Getting command line arguments in linux using C

Suppose I want someone to be able to type
$myfile int int

in linux where my file is named myfile and int and int are two integers I want to be able to use as parameters. How do I get those in my C program from the command line?

Suppose this is myfile:

#include <stdio.h>



Thank you.

I’ve not used C in a while, but it’s my understanding that main has two implicit parameters, of type int and char**.

Simply ammend the main to have these two parameters, like so: main(int argc, char** argv). argc is a count of the command line parameters passed to your program, char** argv is an array of those parameters.

IIRC, parameter 0 is the filepath of the program (this may be different depending on what OS you’re running on).


Of course, I should make it clear that all command line parameters are passed as character strings, and will need to be converted to integers if that is the format required (look up the function atoi).

Agree though it’s a little easier to digest this as

int main (int argc, char *argv) {

Makes it a little easier to parse for the novice that argv is an array.

Also note that argv[0] contains the name of the command used to invoke the program on the command line (i.e., the program name itself), so you want to look at argv[1] and argv[2].

You can convert strings to integers with function atoi(const char *nptr). Code below has not been tested.

#include <stdlib.h>
int main (int argc, char *argv[]) {
   int i, j;
   if(argc == 3) {
      i = atoi(argv[1]);
      j = atoi(argv[2]);
     doSomethingElse(i, j);

For a zillion examples, Google “c command line parameters main”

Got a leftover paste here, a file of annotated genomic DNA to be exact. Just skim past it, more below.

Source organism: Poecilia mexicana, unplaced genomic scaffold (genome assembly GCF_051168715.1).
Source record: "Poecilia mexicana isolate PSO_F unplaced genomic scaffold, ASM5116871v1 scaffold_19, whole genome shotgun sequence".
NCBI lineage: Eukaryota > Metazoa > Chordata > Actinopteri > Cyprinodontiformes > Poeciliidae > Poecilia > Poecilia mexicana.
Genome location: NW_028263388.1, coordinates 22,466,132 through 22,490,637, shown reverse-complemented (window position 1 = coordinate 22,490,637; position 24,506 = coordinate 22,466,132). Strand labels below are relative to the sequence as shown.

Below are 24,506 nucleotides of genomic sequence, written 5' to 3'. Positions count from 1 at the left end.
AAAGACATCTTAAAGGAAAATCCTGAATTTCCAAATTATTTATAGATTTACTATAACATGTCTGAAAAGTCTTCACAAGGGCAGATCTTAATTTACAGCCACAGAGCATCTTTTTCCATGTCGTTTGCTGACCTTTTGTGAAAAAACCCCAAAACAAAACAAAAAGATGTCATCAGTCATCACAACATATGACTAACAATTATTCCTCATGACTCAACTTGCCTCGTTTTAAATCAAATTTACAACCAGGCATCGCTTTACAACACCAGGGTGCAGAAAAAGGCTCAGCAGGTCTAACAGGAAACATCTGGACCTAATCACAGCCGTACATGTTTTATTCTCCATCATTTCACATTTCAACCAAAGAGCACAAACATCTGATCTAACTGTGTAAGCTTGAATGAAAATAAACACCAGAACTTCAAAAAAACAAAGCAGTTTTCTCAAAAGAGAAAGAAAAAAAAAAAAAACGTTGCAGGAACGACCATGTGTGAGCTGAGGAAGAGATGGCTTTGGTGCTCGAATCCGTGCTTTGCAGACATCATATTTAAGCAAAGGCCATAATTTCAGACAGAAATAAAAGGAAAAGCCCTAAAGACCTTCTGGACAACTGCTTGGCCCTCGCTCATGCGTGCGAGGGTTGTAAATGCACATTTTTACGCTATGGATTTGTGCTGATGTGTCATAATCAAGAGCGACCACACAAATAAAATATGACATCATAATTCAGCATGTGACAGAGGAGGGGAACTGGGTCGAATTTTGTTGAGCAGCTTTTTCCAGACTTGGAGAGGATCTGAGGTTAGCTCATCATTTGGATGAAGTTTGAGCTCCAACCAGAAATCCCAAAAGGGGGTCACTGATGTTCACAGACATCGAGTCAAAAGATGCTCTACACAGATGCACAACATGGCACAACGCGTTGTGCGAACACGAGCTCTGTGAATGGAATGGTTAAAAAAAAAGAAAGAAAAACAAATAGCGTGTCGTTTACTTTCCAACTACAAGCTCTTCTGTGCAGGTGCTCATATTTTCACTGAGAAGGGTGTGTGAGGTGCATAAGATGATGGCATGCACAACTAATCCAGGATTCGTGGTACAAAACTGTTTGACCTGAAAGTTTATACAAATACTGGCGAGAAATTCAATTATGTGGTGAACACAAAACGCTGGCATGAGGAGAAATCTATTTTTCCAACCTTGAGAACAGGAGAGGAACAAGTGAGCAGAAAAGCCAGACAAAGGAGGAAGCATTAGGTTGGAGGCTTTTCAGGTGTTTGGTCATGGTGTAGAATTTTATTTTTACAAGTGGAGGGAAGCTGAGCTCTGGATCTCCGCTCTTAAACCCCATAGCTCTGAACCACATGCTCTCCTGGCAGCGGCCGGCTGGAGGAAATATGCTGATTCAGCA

#include <stdio.h>
int main(int argc, char *argv[] )
    printf("You passed in %d and %d
", atoi(argv[1]), atoi(argv[2]));
    printf("The name of the program is %s
", argv[0]);
return 0;

BTW, another method of getting values into a program is to use getenv() to read environment variables. This can make more sense sometimes. What is it you’re trying to do?

If you’re doing something like this, you probably also want to check argc first to make sure you have the right number of arguments. If you don’t have the right amount, then you might want to quit with an error message, or prompt the user for the values, or ignore extra parameters if more are given than necessary. If you don’t program in some sort of handling for this yourself, and someone tries to run the program without parameters, then you’ll get a segfault or bus error.

I’m not familiar with the atoi function, by the way, but you can get similar functionality from sscanf. The syntax would be
which would extract an integer from the string and store it in variable i. The sscanf function returns an integer for the number of arguments it scans, so in this case, a return value of 1 would indicate success, and a return of 0 would indicate a failure. You can also build error-checking around this, in case someone runs your program with a non-number parameter.

The glibc manual is an excellent reference for this type of question. This particular subject is addressed in the section on program arguments, which tells you the basics of using argc and argv, plus other important information about the conventions surrounding command-line arguments and the useful function getopt.